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#5 of 8 Old 09-27-2011, 06:30 PM
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Big hugs... this sort of thing can be so stressful!


When my first child was born my mother offered to provide care for her, in our home, for the hours each day when dh and I simply couldn't make our work schedules fit.  So my mom was with dd1 8 hours/day, 3 days/week.  We worried, a lot, about religion and some of the socio-cultural issues that my mom has wrapped up in her religious identity.  DH and I parent very differently from her, and we have very different religious/philosophical paths.


There were some very difficult moments in which major boundaries were crossed (my mother arranging for and strong arming us into a baptism for dd1 for example) and eventually we had to call the whole thing off.  But for her first two years our dd1 was in the care of a very religious grandmother.  And today (at age 6) she doesn't remember any of it.  The important thing in this situation is you... your parental authority, your willingness to compromise some of that to achieve a greater dream, your ability to hold certain lines.


Perhaps start by getting a copy of the AP/holistic parenting books written by Dr Sears that he wrote from his perspective as a Christian (not the more mainstream ones).  These books use the Bible and common Christian beliefs to illustrate/support AP practices and they might be more accessible to your family because of this (written by a doctor!  a good Christian!  a father of many! yada yada yada).  You could ask your family to read them and then discuss them together.  This worked well for us/my mom because even though she disagreed with AP philosophies the books helped her accept that AP was not incompatible with Christianity and/or not something dh and I had cooked up on our own just to spite her parenting beliefs.


And then, perhaps select some poems or verses or songs or prayers that speak to you and work them into your day?  So that your child will find the pattern of, say, pre-meal thanksgiving, familiar.  There wont be a sense of "grandma does X and we do nothing" but instead a sense of "everyone says grace before meals" even if your grace and grandmas grace are worlds apart.  We did this ourselves as a way to prevent my mother from teaching our kiddos prayers/traditions we disagree with.  So we now sing a simple waldorf verse borrowed from dd1's preschool as well as twinkle twinkle little star (at dd2's request) before meals.  It's not a grace my mother would approve of, but now when she says "lets say grace" the girls are proud to show off "their grace" and there is no sense that grandma has something that we lack.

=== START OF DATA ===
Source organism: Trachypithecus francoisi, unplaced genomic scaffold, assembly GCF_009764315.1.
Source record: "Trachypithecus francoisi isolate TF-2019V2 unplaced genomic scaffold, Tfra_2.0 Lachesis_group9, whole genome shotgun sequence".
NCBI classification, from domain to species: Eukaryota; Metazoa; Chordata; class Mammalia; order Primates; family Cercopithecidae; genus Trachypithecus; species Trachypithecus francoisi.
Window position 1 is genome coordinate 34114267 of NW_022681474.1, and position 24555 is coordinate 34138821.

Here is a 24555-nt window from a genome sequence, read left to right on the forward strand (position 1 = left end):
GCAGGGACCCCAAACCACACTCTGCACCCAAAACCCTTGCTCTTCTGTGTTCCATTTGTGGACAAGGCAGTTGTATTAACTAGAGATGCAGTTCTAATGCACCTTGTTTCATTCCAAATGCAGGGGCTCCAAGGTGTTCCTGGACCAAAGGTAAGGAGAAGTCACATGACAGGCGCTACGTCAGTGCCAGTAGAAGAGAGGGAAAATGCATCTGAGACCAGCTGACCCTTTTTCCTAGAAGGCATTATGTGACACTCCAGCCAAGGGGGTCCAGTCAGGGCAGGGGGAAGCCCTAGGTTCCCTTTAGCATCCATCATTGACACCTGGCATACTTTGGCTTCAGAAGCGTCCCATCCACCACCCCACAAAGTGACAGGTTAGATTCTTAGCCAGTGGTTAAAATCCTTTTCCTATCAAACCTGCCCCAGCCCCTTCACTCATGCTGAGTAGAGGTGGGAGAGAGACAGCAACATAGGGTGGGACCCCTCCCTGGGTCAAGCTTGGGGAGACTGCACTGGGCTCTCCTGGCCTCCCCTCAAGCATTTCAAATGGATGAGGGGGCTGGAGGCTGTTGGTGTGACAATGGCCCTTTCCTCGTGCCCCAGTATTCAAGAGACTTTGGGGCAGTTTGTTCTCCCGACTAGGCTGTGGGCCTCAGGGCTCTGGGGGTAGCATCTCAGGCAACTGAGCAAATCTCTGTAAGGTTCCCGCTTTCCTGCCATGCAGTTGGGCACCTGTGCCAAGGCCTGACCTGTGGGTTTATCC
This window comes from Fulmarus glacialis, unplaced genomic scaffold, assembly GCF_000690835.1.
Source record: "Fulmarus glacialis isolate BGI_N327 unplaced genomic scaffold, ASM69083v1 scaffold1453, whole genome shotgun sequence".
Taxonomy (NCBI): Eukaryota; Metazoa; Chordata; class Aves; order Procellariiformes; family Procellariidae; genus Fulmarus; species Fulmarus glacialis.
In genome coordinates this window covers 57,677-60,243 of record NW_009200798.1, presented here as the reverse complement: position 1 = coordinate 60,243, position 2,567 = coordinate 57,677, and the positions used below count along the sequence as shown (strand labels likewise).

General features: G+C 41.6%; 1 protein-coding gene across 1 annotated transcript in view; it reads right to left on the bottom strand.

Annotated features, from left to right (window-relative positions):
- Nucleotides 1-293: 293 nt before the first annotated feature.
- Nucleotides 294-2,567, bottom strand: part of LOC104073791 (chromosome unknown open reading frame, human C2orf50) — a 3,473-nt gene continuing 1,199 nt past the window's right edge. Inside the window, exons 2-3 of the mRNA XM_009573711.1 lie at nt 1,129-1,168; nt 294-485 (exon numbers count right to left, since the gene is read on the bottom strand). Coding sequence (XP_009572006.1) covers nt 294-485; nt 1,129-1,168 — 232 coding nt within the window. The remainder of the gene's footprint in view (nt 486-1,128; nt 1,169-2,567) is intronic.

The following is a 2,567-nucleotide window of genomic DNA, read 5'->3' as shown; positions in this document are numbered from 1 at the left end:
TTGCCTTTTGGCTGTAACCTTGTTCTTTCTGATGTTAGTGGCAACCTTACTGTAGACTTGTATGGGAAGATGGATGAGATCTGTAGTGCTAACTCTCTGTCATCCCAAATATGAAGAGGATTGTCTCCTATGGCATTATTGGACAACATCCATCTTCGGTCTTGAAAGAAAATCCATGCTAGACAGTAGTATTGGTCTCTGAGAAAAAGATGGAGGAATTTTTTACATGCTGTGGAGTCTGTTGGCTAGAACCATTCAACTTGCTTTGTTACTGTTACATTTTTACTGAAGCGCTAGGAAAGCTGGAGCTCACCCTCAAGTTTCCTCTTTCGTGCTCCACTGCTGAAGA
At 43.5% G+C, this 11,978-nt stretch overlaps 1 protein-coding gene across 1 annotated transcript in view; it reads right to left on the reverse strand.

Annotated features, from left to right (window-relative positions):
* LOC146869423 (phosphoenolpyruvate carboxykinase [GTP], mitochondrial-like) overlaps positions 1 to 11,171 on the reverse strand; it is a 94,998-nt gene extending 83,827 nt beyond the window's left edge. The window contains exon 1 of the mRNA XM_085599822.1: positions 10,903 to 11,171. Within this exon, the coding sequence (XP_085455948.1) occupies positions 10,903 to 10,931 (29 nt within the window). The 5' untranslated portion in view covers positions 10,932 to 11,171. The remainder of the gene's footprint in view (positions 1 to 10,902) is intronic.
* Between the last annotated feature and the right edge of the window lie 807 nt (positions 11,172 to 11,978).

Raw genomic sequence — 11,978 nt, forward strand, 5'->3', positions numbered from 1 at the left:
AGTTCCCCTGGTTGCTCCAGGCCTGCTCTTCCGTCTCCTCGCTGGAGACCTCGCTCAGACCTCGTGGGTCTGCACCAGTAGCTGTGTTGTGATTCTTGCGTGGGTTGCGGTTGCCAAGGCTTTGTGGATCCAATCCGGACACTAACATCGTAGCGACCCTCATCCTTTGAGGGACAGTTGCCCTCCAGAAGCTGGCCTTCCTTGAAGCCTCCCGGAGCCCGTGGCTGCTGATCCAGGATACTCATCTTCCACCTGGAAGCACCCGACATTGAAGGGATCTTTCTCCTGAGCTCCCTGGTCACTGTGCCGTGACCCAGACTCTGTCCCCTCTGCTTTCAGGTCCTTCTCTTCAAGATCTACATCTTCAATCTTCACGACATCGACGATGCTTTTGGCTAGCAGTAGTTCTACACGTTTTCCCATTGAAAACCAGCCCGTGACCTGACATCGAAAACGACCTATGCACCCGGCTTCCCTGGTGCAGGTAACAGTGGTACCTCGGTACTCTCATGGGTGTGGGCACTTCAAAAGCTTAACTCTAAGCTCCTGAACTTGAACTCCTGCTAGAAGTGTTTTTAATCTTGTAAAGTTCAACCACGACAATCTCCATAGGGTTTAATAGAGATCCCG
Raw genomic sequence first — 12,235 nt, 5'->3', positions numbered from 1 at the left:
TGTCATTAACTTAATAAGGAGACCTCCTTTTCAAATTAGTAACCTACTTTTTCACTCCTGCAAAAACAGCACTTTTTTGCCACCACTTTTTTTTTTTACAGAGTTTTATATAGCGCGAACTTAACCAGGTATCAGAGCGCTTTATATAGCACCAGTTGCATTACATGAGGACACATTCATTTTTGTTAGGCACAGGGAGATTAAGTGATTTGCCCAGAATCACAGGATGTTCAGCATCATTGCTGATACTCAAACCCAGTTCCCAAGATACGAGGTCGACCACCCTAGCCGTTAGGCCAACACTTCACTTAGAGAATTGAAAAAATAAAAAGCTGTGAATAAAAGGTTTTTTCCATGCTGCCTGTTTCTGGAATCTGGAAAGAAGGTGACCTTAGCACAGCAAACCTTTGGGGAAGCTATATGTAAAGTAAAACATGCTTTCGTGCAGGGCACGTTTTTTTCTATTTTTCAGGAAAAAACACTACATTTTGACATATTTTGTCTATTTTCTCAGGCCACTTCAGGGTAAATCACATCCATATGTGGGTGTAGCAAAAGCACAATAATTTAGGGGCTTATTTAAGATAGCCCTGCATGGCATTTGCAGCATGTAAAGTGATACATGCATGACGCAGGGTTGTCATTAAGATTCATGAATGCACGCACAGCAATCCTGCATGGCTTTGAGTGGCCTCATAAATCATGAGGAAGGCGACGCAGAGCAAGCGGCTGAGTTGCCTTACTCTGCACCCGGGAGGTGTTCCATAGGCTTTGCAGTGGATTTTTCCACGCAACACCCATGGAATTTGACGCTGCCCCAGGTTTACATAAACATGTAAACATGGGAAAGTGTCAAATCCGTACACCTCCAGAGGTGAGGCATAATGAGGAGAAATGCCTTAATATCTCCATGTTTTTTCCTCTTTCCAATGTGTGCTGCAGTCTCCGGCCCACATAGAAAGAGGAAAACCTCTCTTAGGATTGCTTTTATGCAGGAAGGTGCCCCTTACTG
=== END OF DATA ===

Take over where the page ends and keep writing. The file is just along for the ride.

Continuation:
Like I said, I don't think there will be any lasting harm at this age, but some preventative planning may make you more comfortable with the situation, and that's a good thing.


good luck with the school program!  :)

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#6 of 8 Old 09-28-2011, 09:13 PM
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If she's under five.. she won't remember any of it. But yes, boundaries do need to be established here and then you'll have to follow through. Trust me, my fundie parents tried to sneak my kid off to church a lot. I finally had to have no overnights with grandparents because my hubby and I strongly disagree with the tenets of their faith.
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#7 of 8 Old 10-06-2011, 09:40 PM
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While your daughter is young and won't likely remember a lot of it I still believe that boundaries are a good thing and the earlier you establish them, the better.


If you don't want them doing these things as she gets older it seems prudent to go ahead and have a discussion with them about it now. "Mom/Dad I know you are really sincere in your beliefs and see it as a blessing to share them with dd. As her mother I'd like to be the one to begin introducing God/religion/faith to her as she gets older, in my own way." If you have specific things you don't want them to talk about then I'd let them know. I'd also tell them that if they had any questions to just let you know.


Do your parents usually respect your wishes and your position as her mother?


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#8 of 8 Old 10-13-2011, 03:15 PM
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I don't know if you're still reading this thread, but I just came upon it and it reminded me a bit of a situation with my in-laws. This part in particular sounds exactly like the issue we had:
Originally Posted by ihugtrees View Post

How can I gently, and non-offensively, ask my parents not to pray with my daughter, directly talk to her about heaven/hell/Jesus/getting saved, or read the Bible or Bible stories with her? I know they believe it is a scriptural mandate to share their faith, but I have told them before, Jesus never forced himself on anyone. He waited until people asked him. My parents are helping me so much and I am very grateful, but I still need to find a way to establish some boundaries with them.
DH & I had to sit down and talk with them honestly, but also lovingly and respectfully, without judging the way they had raised their children. We explained that we have our own way of parenting and would like to be the ones to teach our children about religion. We asked that they be respectful of that and leave the religious stories and prayers, etc, to us to talk about in our own way. The answer was pretty much what you've said--that they can't be good Christians without trying to spread Jesus' message. I asked that they spread his message by modelling his words and actions, rather than telling my kids outright. They were very upset about this but eventually did agree that Christ-like words and actions is indeed another way to teach a child about religion. Perhaps that is a way to approach it with them.